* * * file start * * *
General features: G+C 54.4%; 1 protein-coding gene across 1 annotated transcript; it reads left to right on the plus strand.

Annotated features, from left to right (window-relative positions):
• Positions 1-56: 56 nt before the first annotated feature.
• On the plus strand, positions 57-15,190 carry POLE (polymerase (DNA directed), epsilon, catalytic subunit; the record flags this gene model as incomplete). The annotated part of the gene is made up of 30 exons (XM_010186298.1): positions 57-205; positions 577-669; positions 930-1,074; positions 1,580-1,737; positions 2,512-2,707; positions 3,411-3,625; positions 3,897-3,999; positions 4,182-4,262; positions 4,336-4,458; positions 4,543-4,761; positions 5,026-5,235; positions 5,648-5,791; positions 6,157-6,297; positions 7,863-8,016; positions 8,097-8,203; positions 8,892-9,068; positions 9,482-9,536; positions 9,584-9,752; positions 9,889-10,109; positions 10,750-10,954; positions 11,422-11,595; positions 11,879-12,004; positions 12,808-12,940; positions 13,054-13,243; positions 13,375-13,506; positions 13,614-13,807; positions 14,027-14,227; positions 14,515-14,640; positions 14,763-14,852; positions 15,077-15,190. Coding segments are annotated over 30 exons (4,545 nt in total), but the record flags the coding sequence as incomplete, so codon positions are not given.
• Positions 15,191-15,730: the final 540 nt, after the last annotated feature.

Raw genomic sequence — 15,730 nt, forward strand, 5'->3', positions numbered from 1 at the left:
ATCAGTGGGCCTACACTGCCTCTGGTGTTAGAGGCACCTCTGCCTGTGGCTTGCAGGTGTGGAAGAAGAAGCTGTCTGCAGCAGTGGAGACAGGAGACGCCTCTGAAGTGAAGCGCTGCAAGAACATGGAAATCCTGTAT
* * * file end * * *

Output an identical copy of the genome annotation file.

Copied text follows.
General features: G+C 54.4%; 1 protein-coding gene across 1 annotated transcript; it reads left to right on the plus strand.

Annotated features, from left to right (window-relative positions):
• Positions 1-56: 56 nt before the first annotated feature.
• On the plus strand, positions 57-15,190 carry POLE (polymerase (DNA directed), epsilon, catalytic subunit; the record flags this gene model as incomplete). The annotated part of the gene is made up of 30 exons (XM_010186298.1): positions 57-205; positions 577-669; positions 930-1,074; positions 1,580-1,737; positions 2,512-2,707; positions 3,411-3,625; positions 3,897-3,999; positions 4,182-4,262; positions 4,336-4,458; positions 4,543-4,761; positions 5,026-5,235; positions 5,648-5,791; positions 6,157-6,297; positions 7,863-8,016; positions 8,097-8,203; positions 8,892-9,068; positions 9,482-9,536; positions 9,584-9,752; positions 9,889-10,109; positions 10,750-10,954; positions 11,422-11,595; positions 11,879-12,004; positions 12,808-12,940; positions 13,054-13,243; positions 13,375-13,506; positions 13,614-13,807; positions 14,027-14,227; positions 14,515-14,640; positions 14,763-14,852; positions 15,077-15,190. Coding segments are annotated over 30 exons (4,545 nt in total), but the record flags the coding sequence as incomplete, so codon positions are not given.
• Positions 15,191-15,730: the final 540 nt, after the last annotated feature.

Raw genomic sequence — 15,730 nt, forward strand, 5'->3', positions numbered from 1 at the left:
ATCAGTGGGCCTACACTGCCTCTGGTGTTAGAGGCACCTCTGCCTGTGGCTTGCAGGTGTGGAAGAAGAAGCTGTCTGCAGCAGTGGAGACAGGAGACGCCTCTGAAGTGAAGCGCTGCAAGAACATGGAAATCCTGTAT